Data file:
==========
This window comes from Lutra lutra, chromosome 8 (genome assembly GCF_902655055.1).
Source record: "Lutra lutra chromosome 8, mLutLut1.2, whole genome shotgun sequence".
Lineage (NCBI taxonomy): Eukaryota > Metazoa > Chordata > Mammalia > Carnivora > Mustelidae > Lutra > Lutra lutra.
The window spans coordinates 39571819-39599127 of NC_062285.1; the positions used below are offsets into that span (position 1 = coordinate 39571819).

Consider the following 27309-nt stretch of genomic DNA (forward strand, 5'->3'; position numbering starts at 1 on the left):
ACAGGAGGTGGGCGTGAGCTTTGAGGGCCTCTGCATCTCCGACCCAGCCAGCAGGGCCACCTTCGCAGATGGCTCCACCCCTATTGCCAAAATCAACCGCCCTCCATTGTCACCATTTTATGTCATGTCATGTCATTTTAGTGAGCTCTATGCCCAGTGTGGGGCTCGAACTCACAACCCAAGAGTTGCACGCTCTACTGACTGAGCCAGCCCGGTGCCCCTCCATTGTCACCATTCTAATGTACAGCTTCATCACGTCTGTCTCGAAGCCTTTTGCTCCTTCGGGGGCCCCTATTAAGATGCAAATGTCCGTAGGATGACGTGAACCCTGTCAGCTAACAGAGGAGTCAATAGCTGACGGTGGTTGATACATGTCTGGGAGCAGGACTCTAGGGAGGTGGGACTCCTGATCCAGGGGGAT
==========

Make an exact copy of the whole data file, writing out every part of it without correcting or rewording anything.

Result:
This window comes from Lutra lutra, chromosome 8 (genome assembly GCF_902655055.1).
Source record: "Lutra lutra chromosome 8, mLutLut1.2, whole genome shotgun sequence".
Lineage (NCBI taxonomy): Eukaryota > Metazoa > Chordata > Mammalia > Carnivora > Mustelidae > Lutra > Lutra lutra.
The window spans coordinates 39571819-39599127 of NC_062285.1; the positions used below are offsets into that span (position 1 = coordinate 39571819).

Consider the following 27309-nt stretch of genomic DNA (forward strand, 5'->3'; position numbering starts at 1 on the left):
ACAGGAGGTGGGCGTGAGCTTTGAGGGCCTCTGCATCTCCGACCCAGCCAGCAGGGCCACCTTCGCAGATGGCTCCACCCCTATTGCCAAAATCAACCGCCCTCCATTGTCACCATTTTATGTCATGTCATGTCATTTTAGTGAGCTCTATGCCCAGTGTGGGGCTCGAACTCACAACCCAAGAGTTGCACGCTCTACTGACTGAGCCAGCCCGGTGCCCCTCCATTGTCACCATTCTAATGTACAGCTTCATCACGTCTGTCTCGAAGCCTTTTGCTCCTTCGGGGGCCCCTATTAAGATGCAAATGTCCGTAGGATGACGTGAACCCTGTCAGCTAACAGAGGAGTCAATAGCTGACGGTGGTTGATACATGTCTGGGAGCAGGACTCTAGGGAGGTGGGACTCCTGATCCAGGGGGAT